Now turn right, across an open field. The track is well worn and aims at a noticeable break in the hedge and trees slightly to the left of you. Go through the hedge and follow a thicket line for 100m, before diving down the side of the hill towards the corner of the field straight ahead of you. A small ditch is crossed on a plank bridge, and the track turns right for 10m, before turning left and continuing in the same South-Easterly direction. 300m further, the track turns left and you continue to follow around the corner. Another 200m and you reach a minor road, where you turn left back on yourself. 100m more and there is a distinct footpath sign pointing right, past some cottages at East Green. Follow the road around a right-hand corner, and now you will have travelled three sides of the one field. Finally, you reach the intersection with a larger road.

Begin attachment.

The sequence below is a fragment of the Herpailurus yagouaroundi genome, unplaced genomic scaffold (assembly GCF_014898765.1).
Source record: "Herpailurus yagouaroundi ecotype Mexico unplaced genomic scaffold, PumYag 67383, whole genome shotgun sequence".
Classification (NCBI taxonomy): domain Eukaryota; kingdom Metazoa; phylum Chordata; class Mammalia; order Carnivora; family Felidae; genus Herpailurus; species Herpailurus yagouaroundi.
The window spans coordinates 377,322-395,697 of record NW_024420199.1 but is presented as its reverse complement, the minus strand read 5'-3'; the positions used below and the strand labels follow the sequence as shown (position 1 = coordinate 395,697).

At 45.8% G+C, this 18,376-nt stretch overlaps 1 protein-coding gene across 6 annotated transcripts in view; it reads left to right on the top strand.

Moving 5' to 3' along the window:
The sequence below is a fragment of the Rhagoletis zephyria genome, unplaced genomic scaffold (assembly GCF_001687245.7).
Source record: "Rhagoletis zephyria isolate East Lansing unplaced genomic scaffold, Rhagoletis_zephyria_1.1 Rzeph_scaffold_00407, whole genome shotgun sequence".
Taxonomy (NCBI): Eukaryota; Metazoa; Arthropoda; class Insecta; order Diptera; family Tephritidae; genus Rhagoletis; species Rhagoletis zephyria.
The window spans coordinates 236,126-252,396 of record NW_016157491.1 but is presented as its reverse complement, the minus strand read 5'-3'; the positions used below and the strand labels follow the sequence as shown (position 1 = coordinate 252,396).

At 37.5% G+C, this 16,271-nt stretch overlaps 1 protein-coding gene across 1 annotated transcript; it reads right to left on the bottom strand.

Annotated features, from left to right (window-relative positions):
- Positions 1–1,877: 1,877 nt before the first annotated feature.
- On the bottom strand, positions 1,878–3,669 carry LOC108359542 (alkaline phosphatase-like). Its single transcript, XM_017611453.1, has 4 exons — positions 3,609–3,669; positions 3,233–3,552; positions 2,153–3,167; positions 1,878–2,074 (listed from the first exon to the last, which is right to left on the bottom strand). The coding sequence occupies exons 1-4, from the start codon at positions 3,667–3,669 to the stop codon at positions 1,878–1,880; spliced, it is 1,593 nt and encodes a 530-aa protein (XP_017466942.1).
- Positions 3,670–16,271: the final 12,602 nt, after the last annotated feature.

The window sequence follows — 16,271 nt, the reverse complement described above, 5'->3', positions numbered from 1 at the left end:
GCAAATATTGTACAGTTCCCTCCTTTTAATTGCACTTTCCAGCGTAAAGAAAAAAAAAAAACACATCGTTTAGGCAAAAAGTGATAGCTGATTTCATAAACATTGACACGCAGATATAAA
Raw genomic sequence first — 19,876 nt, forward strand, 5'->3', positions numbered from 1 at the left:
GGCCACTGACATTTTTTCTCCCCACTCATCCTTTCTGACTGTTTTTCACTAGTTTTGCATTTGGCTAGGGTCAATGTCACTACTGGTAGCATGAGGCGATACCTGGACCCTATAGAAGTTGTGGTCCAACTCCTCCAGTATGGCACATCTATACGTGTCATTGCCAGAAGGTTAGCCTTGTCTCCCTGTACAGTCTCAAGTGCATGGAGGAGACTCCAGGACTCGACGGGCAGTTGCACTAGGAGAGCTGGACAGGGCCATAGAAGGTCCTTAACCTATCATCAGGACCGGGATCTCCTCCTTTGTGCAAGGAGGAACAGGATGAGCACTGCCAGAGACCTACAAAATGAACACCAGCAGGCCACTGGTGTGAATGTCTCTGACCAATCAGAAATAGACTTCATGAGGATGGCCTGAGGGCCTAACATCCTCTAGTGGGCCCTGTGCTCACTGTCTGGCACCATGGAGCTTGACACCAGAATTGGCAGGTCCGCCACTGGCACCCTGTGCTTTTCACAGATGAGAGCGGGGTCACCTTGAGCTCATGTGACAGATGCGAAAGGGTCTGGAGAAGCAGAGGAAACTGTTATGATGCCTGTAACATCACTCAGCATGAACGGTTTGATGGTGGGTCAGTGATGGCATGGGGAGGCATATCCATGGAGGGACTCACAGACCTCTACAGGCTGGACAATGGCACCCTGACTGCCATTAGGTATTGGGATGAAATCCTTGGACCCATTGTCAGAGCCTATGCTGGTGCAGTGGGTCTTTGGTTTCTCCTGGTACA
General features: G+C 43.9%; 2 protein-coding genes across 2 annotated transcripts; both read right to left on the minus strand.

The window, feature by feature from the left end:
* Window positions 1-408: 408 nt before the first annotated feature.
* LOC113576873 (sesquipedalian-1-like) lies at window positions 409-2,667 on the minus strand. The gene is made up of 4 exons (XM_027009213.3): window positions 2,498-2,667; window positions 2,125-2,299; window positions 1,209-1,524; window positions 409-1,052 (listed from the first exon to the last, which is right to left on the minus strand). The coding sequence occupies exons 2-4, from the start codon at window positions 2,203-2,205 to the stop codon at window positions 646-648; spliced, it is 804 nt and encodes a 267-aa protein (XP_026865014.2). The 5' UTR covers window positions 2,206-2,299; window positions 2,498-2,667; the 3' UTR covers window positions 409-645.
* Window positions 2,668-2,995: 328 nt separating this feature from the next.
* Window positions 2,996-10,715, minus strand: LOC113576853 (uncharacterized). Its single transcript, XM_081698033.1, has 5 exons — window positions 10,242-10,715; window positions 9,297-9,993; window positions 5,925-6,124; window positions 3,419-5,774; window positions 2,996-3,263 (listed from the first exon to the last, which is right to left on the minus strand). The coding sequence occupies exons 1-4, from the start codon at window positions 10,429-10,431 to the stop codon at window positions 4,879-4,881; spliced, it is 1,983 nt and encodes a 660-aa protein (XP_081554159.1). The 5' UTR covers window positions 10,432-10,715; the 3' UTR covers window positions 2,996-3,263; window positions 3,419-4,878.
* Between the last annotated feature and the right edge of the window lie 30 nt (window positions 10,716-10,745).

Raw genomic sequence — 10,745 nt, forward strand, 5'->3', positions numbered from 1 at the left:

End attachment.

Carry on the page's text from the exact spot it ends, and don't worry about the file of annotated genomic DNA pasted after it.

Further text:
Cross the larger road, and immediately look for a stile into a field on your right. This gradually pulls away from the farm track, and soon goes through a gate into the farmyard itself. The way on is frequently blocked by an electric fence, but I have never known it electrified. Continue past the farm, through a gate and across a stile before the farmer's horse fields are left for an arable field with a distinct track across it. 200m more and the track heads through another hedge. Now there is an important junction in tracks. The St Swithun's way turns off right, through a small plantation of young trees, whereas our track continues straight and uphill. It soon reaches a minor road, which is reached by climbing a stile, or going through the gap in the fence and ducking under a tree. Follow the minor road right for 50m and take a track on the left towards a hump-back bridge at Ⓒ on photo 10 below. This is where we cross the main road on a bridge. Immediately after the bridge, cross a stile into the field on the left. The track now cuts diagonally left, towards the corner of the field, where a stile takes you into a fenced lane. At the end of the lane, another stile lets you out and an indistinct track cuts diagonally left towards a corner in the field with a stile and White Bridge (photo 11 below).